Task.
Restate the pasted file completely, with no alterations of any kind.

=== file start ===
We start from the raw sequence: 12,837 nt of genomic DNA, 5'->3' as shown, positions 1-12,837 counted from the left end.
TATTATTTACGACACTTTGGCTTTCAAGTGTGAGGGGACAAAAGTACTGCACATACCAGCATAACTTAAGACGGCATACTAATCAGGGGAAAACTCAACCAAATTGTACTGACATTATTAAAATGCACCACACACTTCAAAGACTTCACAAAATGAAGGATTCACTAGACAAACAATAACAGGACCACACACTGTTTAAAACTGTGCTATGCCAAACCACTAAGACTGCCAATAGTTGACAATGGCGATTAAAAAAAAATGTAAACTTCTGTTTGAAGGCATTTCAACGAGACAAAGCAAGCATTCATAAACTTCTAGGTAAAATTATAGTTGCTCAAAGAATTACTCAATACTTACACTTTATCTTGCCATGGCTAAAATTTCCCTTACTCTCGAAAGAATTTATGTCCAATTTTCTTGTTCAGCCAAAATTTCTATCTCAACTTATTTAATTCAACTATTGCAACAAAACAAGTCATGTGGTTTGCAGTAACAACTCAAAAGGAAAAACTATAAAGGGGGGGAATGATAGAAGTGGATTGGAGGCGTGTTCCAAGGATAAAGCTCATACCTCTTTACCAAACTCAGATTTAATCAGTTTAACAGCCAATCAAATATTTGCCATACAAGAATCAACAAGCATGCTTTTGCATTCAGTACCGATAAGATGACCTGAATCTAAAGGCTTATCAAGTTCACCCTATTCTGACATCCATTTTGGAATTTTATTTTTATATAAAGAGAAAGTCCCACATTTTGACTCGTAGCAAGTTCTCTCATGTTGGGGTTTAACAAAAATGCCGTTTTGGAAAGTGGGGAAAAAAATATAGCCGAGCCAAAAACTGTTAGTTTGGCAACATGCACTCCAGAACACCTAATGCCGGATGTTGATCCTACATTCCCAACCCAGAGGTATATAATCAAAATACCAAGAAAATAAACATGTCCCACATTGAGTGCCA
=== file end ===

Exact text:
We start from the raw sequence: 12,837 nt of genomic DNA, 5'->3' as shown, positions 1-12,837 counted from the left end.
TATTATTTACGACACTTTGGCTTTCAAGTGTGAGGGGACAAAAGTACTGCACATACCAGCATAACTTAAGACGGCATACTAATCAGGGGAAAACTCAACCAAATTGTACTGACATTATTAAAATGCACCACACACTTCAAAGACTTCACAAAATGAAGGATTCACTAGACAAACAATAACAGGACCACACACTGTTTAAAACTGTGCTATGCCAAACCACTAAGACTGCCAATAGTTGACAATGGCGATTAAAAAAAAATGTAAACTTCTGTTTGAAGGCATTTCAACGAGACAAAGCAAGCATTCATAAACTTCTAGGTAAAATTATAGTTGCTCAAAGAATTACTCAATACTTACACTTTATCTTGCCATGGCTAAAATTTCCCTTACTCTCGAAAGAATTTATGTCCAATTTTCTTGTTCAGCCAAAATTTCTATCTCAACTTATTTAATTCAACTATTGCAACAAAACAAGTCATGTGGTTTGCAGTAACAACTCAAAAGGAAAAACTATAAAGGGGGGGAATGATAGAAGTGGATTGGAGGCGTGTTCCAAGGATAAAGCTCATACCTCTTTACCAAACTCAGATTTAATCAGTTTAACAGCCAATCAAATATTTGCCATACAAGAATCAACAAGCATGCTTTTGCATTCAGTACCGATAAGATGACCTGAATCTAAAGGCTTATCAAGTTCACCCTATTCTGACATCCATTTTGGAATTTTATTTTTATATAAAGAGAAAGTCCCACATTTTGACTCGTAGCAAGTTCTCTCATGTTGGGGTTTAACAAAAATGCCGTTTTGGAAAGTGGGGAAAAAAATATAGCCGAGCCAAAAACTGTTAGTTTGGCAACATGCACTCCAGAACACCTAATGCCGGATGTTGATCCTACATTCCCAACCCAGAGGTATATAATCAAAATACCAAGAAAATAAACATGTCCCACATTGAGTGCCA